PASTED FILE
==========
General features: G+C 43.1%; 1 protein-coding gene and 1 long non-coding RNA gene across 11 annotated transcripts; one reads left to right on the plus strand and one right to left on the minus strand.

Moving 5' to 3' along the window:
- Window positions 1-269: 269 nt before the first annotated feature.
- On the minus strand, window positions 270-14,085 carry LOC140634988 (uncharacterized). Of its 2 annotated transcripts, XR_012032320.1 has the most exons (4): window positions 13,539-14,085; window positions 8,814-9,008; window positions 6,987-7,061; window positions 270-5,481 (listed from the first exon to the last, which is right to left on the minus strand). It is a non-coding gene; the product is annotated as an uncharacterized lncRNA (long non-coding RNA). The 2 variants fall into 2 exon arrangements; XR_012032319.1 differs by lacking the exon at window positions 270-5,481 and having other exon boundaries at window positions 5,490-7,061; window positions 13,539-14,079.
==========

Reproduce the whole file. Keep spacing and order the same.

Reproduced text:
General features: G+C 43.1%; 1 protein-coding gene and 1 long non-coding RNA gene across 11 annotated transcripts; one reads left to right on the plus strand and one right to left on the minus strand.

Moving 5' to 3' along the window:
- Window positions 1-269: 269 nt before the first annotated feature.
- On the minus strand, window positions 270-14,085 carry LOC140634988 (uncharacterized). Of its 2 annotated transcripts, XR_012032320.1 has the most exons (4): window positions 13,539-14,085; window positions 8,814-9,008; window positions 6,987-7,061; window positions 270-5,481 (listed from the first exon to the last, which is right to left on the minus strand). It is a non-coding gene; the product is annotated as an uncharacterized lncRNA (long non-coding RNA). The 2 variants fall into 2 exon arrangements; XR_012032319.1 differs by lacking the exon at window positions 270-5,481 and having other exon boundaries at window positions 5,490-7,061; window positions 13,539-14,079.